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What do you want!

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This post is not really about doing things on the Internet at all.

In the course of our career, we have had to visit many people and find out what they want done. This is the point at which “Charlie wants a system to manage his rhubarb farm” has to be translated into something more detailed that a supplier can actually use.

We generally started with a good idea of what we wanted to bring away from those meetings. We wanted to write down

  • the specific problems Charlie needed solved
  • the method of solving them
  • how to present the output
  • and, very importantly, what NOT to include.

In other words, we wanted to know the scope of the project, followed by the details of the things we had to supply. The requirements.

To our surprise, the customer often reacted quite badly to the very first question, which was “So what do you want?” The less well defined the problem was when we walked in, the more likely we were to get a negative reaction. Surely we were the experts? We should KNOW what Charlie wanted. That was our area!

What are your requirements?

We’re all a bit like Charlie at times, but you do need to know what you want from a project, whether you’re employing humans or computers to do it for you. You wouldn’t go to Amazon’s homepage and expect to find just a button marked “Send me what I need”. (If there was one, and you had any sense, you wouldn’t press it).

Before we proceed, a quick para on our use of language. What you’re trying to succeed with may be a new product that needs selling, or a new company you’re launching, or a rebrand of your existing company, or something in between. We will call your work towards this a campaign. It may not be the best word for your precise situation, but on average it’s the least worst.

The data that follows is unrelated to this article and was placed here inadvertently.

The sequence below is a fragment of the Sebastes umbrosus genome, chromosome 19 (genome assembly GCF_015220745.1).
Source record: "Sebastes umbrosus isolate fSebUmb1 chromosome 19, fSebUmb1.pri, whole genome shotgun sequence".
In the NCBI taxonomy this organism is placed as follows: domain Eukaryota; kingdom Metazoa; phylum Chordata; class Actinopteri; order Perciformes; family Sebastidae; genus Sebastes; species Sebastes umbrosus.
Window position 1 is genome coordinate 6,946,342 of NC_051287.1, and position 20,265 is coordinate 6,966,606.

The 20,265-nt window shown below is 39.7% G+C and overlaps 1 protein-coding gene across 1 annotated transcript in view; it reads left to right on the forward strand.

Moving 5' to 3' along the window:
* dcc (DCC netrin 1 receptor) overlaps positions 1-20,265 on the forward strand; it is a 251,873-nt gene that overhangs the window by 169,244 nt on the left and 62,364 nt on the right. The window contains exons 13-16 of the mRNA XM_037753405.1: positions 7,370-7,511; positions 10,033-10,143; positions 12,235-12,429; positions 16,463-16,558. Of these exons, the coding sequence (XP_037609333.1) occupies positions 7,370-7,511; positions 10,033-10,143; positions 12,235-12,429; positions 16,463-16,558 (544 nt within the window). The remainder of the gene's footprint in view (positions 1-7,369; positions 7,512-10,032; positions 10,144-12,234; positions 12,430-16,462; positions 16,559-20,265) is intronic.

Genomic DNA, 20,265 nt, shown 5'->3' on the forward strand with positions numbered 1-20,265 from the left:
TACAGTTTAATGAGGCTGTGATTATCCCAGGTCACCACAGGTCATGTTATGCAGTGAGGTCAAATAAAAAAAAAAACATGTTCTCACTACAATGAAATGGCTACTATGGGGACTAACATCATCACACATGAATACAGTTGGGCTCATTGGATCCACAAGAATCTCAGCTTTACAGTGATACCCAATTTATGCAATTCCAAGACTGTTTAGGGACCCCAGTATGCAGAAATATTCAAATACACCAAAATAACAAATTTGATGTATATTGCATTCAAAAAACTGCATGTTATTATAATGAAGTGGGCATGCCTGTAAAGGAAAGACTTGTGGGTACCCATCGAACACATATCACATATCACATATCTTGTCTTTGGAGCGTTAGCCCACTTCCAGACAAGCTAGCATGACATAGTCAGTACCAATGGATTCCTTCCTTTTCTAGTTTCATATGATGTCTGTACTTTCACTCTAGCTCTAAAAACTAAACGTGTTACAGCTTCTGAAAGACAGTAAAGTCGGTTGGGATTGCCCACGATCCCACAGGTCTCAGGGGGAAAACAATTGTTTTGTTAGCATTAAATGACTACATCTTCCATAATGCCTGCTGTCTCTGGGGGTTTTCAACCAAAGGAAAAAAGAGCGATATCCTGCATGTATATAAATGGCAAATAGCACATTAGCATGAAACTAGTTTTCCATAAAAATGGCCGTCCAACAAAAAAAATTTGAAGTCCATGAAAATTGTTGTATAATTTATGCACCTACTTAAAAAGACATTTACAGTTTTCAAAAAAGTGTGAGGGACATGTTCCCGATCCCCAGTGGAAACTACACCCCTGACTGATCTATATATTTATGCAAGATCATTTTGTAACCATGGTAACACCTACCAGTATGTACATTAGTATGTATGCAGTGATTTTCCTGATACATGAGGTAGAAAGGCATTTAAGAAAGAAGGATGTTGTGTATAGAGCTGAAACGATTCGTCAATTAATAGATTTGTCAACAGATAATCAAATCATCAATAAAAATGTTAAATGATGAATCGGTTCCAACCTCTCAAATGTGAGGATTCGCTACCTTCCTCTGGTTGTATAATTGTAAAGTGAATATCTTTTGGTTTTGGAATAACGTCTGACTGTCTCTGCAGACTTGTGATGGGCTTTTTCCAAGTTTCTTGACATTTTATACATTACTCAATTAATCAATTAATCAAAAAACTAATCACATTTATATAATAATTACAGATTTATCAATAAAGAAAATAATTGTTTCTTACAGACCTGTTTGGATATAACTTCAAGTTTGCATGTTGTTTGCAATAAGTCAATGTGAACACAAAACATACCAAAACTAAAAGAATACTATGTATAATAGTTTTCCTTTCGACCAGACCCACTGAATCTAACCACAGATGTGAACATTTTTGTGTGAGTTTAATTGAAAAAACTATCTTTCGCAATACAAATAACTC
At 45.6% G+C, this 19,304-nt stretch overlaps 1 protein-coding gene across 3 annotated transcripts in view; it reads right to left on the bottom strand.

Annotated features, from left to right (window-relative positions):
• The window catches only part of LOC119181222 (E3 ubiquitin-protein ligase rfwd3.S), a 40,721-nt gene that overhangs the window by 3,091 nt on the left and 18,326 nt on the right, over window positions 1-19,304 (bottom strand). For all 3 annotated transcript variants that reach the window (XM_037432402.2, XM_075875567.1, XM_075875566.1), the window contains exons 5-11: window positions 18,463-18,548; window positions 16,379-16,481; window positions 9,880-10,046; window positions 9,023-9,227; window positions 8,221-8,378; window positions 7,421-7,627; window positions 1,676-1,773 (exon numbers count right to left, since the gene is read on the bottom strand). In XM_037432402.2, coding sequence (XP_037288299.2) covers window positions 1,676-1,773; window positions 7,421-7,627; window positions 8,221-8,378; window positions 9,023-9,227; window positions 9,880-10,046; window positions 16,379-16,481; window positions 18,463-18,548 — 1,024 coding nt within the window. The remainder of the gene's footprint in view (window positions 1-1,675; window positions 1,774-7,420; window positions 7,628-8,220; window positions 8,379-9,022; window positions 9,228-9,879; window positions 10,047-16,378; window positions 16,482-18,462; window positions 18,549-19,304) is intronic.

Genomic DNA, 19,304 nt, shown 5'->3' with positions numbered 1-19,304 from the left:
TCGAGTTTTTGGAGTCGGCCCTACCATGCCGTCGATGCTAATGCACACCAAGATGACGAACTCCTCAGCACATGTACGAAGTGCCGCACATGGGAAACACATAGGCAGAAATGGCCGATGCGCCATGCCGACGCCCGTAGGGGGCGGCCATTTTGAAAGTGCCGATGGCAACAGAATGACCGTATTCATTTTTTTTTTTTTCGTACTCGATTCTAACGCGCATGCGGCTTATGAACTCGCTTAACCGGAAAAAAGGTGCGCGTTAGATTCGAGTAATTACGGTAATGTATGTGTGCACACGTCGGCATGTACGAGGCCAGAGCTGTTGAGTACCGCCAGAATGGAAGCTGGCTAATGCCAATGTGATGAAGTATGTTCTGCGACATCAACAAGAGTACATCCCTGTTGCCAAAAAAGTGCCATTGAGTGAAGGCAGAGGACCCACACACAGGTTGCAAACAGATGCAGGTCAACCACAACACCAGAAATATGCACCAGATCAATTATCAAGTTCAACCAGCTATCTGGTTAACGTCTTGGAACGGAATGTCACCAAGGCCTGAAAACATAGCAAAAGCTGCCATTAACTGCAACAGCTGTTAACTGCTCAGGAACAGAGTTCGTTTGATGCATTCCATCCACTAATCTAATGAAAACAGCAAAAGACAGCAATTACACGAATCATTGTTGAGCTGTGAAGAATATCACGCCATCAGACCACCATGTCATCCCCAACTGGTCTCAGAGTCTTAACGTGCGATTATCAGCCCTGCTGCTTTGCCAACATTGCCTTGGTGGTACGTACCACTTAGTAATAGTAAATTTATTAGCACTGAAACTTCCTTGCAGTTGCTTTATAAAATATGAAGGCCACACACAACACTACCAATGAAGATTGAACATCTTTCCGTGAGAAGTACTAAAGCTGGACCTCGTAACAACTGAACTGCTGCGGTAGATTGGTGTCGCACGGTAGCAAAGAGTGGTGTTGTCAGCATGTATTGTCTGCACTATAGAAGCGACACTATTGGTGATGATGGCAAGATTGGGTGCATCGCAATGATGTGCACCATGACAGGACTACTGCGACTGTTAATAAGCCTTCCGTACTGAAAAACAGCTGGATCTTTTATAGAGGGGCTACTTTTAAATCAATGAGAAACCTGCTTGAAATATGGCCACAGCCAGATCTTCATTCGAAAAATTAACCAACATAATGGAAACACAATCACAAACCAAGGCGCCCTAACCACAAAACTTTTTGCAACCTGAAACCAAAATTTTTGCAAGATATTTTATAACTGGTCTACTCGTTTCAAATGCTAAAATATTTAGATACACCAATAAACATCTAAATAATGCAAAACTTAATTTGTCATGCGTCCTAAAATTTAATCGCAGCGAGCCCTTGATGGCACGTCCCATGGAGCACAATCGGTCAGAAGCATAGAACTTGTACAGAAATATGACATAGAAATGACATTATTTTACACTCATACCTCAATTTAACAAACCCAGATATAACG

On with the show, then. Get it clear in your own mind what you are trying to achieve with your campaign. Simple enough, you say, but now consider timescales. You have a business plan for the next year – does your new campaign fit in with that? What about the halfway point? Does the solution need to be reusable in the next stage? What other systems does it need to fit in with?

If your head is already beginning to spin, there are a few things that can help you.

Firstly, forget just for a moment that you’re using the Internet. Doing your marketing online has many things in common with the days when we were buying display space in magazines and getting adverts recorded for our local radio station. In fact, some steps never changed. Even if your product is itself something digital, you need to work out who you’re going to target and what you’re going to tell them, before you write the first sentence of its web page. And to do that, you need to have answered the question “what you want from a project?”